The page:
One State Rolled Out a Promising Child Care Model. Now Others Are...

Child Care

One State Rolled Out a Promising Child Care Model. Now Others Are Replicating It.

By Emily Tate Sullivan     Jan 30, 2024

One State Rolled Out a Promising Child Care Model. Now Others Are Replicating It.

Last month, business leaders and child care advocates from a handful of states convened on Zoom. Representing Michigan, Kentucky, North Carolina and Virginia, they had come together to discuss a new child care model, called “Tri-Share,” that has gained traction across the country, including in their respective regions.

The cost-sharing model, in which the state government, the employer and the employee each pay for one-third of the cost of child care, first launched in 2021 in Michigan, where it is furthest along. But it has become so popular that other states, including New York, North Carolina and Kentucky, have already secured funding for their own adaptations of the program.

The Zoom meeting was an opportunity to share how their efforts are unfolding.

Read our in-depth story about Michigan’s Tri-Share program and the families it’s supporting

“We’re trying to learn from each other and also inspire back,” says Safiyah Jackson, chief strategy officer for the North Carolina Partnership for Children, which is helping to design a Tri-Share pilot.

Each state is experimenting with a slightly different iteration of the model, but broadly, they’re all trying to achieve the same end: Improving employee retention and bringing more people — particularly women — back into the workforce by making child care more affordable for families.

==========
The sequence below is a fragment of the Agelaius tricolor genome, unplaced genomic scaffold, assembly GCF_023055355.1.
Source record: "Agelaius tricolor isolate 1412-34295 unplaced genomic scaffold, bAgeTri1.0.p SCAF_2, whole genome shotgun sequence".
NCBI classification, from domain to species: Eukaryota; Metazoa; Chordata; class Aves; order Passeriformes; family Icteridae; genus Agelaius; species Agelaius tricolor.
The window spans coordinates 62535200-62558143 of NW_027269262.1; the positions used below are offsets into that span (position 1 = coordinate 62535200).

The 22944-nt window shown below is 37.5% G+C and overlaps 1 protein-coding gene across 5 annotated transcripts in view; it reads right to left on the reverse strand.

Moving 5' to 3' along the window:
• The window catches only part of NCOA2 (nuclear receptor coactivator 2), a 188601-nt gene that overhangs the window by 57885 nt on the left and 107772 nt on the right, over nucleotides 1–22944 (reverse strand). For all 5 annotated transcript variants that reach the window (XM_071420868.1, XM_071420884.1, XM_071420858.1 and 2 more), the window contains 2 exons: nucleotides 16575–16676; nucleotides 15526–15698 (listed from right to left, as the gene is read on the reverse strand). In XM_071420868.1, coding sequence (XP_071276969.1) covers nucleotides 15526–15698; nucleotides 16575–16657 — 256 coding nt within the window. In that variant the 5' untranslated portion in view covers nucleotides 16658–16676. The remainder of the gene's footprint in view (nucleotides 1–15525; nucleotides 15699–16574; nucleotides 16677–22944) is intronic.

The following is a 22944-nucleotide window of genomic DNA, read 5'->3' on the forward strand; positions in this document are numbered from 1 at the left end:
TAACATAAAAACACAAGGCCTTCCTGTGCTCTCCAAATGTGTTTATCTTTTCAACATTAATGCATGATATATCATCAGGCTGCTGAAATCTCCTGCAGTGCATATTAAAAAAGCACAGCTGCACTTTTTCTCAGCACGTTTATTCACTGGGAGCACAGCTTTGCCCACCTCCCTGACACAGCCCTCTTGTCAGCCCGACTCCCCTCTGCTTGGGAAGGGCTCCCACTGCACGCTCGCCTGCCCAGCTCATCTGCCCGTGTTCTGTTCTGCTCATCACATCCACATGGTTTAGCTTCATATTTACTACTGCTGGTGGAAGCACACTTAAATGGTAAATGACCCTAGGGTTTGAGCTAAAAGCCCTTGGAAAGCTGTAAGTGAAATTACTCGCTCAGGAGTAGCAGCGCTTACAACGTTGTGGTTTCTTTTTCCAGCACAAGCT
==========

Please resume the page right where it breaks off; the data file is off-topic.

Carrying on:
The states are at various stages of planning and implementation. Nearly three years into its pilot, which currently reaches 59 of 83 counties, Michigan is preparing to take the program statewide later this year, scaling it to an estimated 5,000 families by 2028. Meanwhile, Kentucky’s pilot launched in July 2023, while North Carolina’s is in the design phase and on track to start this summer. Noble County in Indiana — the first known instance where the Tri-Share model has been adopted locally — has been running its program for a full year now.

We talked with individuals in Indiana, Kentucky and North Carolina to understand how their respective Tri-Share programs work and whether the model can be successful in a range of different settings.

Noble County, Indiana

Jenna Anderson first heard about Tri-Share in the summer of 2022.

As the early childhood coalition coordinator for Thrive by 5, an organization that works to improve the quality of and access to early care and education in Noble and LaGrange Counties in northeast Indiana, Anderson had been on the lookout for solutions that could work in the region.

“We had employers coming to us and saying, ‘We have a problem,’” she recalls. “We needed to do something to address capacity, quality and affordability, and [Tri-Share] was the easiest thing to try to address one of those three issues.”

She requested $50,000 from Noble County commissioners to pilot Tri-Share, thinking that would support 15 to 25 children and last about a year. The funds were awarded in January 2023.

The initial enthusiasm was robust. A local bank was willing to fund 15 children, no matter the price — meaning they would pay for one-third of the cost of child care for those employees. But once the program launched and employees applied, none were deemed eligible. Some bank employees exceeded the income cap, which is 300 percent of the federal poverty level, or $90,000 for a family of four. Others lived over the county line. Many employees who work in Noble County live in surrounding areas, Anderson says, and one stipulation of the funding was that it be used only for residents of Noble County.

To circumvent this challenge, Thrive by 5 tried marketing to families in Noble County and working backward to recruit their employers into the program, but that also led to dead ends, such as employers that didn’t have local control to approve new employee benefits.

“It’s frustrating for me, as someone trying to help these employees,” Anderson shares. “I’m running into these brick walls with employers.”

In September, the first two families successfully enrolled in the program — both single parents who work for the local school district.